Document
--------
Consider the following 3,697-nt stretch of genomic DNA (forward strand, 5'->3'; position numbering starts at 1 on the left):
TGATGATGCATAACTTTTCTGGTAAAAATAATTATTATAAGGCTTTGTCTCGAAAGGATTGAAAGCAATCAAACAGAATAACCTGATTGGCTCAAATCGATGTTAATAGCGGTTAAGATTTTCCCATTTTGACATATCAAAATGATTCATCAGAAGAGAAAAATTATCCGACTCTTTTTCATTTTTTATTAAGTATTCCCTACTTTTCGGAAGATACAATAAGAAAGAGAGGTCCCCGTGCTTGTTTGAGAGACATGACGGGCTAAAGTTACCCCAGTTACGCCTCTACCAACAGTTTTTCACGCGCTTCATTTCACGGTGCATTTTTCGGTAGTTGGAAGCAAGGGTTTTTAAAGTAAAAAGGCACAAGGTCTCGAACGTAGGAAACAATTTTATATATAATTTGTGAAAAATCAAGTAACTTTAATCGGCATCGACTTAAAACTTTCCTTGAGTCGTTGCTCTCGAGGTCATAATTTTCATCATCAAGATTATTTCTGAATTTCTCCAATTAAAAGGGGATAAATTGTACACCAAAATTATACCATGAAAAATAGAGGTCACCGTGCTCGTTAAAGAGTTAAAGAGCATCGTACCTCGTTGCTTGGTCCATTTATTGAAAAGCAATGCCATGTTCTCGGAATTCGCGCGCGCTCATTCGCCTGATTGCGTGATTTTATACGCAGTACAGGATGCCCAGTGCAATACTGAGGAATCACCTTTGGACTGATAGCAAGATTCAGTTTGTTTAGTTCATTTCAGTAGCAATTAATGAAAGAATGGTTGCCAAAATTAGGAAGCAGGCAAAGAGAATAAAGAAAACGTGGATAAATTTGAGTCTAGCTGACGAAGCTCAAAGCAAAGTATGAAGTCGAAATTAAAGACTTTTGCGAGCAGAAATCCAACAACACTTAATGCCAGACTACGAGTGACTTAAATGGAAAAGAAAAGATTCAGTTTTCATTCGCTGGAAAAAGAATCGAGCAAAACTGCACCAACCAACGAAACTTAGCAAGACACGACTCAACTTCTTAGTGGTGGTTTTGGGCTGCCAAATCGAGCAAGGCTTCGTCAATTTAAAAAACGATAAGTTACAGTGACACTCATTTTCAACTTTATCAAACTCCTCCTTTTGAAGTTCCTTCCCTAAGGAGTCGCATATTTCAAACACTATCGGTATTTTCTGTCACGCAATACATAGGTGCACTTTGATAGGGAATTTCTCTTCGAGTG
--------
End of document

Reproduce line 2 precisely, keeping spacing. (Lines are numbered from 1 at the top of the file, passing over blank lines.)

TGATGATGCATAACTTTTCTGGTAAAAATAATTATTATAAGGCTTTGTCTCGAAAGGATTGAAAGCAATCAAACAGAATAACCTGATTGGCTCAAATCGATGTTAATAGCGGTTAAGATTTTCCCATTTTGACATATCAAAATGATTCATCAGAAGAGAAAAATTATCCGACTCTTTTTCATTTTTTATTAAGTATTCCCTACTTTTCGGAAGATACAATAAGAAAGAGAGGTCCCCGTGCTTGTTTGAGAGACATGACGGGCTAAAGTTACCCCAGTTACGCCTCTACCAACAGTTTTTCACGCGCTTCATTTCACGGTGCATTTTTCGGTAGTTGGAAGCAAGGGTTTTTAAAGTAAAAAGGCACAAGGTCTCGAACGTAGGAAACAATTTTATATATAATTTGTGAAAAATCAAGTAACTTTAATCGGCATCGACTTAAAACTTTCCTTGAGTCGTTGCTCTCGAGGTCATAATTTTCATCATCAAGATTATTTCTGAATTTCTCCAATTAAAAGGGGATAAATTGTACACCAAAATTATACCATGAAAAATAGAGGTCACCGTGCTCGTTAAAGAGTTAAAGAGCATCGTACCTCGTTGCTTGGTCCATTTATTGAAAAGCAATGCCATGTTCTCGGAATTCGCGCGCGCTCATTCGCCTGATTGCGTGATTTTATACGCAGTACAGGATGCCCAGTGCAATACTGAGGAATCACCTTTGGACTGATAGCAAGATTCAGTTTGTTTAGTTCATTTCAGTAGCAATTAATGAAAGAATGGTTGCCAAAATTAGGAAGCAGGCAAAGAGAATAAAGAAAACGTGGATAAATTTGAGTCTAGCTGACGAAGCTCAAAGCAAAGTATGAAGTCGAAATTAAAGACTTTTGCGAGCAGAAATCCAACAACACTTAATGCCAGACTACGAGTGACTTAAATGGAAAAGAAAAGATTCAGTTTTCATTCGCTGGAAAAAGAATCGAGCAAAACTGCACCAACCAACGAAACTTAGCAAGACACGACTCAACTTCTTAGTGGTGGTTTTGGGCTGCCAAATCGAGCAAGGCTTCGTCAATTTAAAAAACGATAAGTTACAGTGACACTCATTTTCAACTTTATCAAACTCCTCCTTTTGAAGTTCCTTCCCTAAGGAGTCGCATATTTCAAACACTATCGGTATTTTCTGTCACGCAATACATAGGTGCACTTTGATAGGGAATTTCTCTTCGAGTG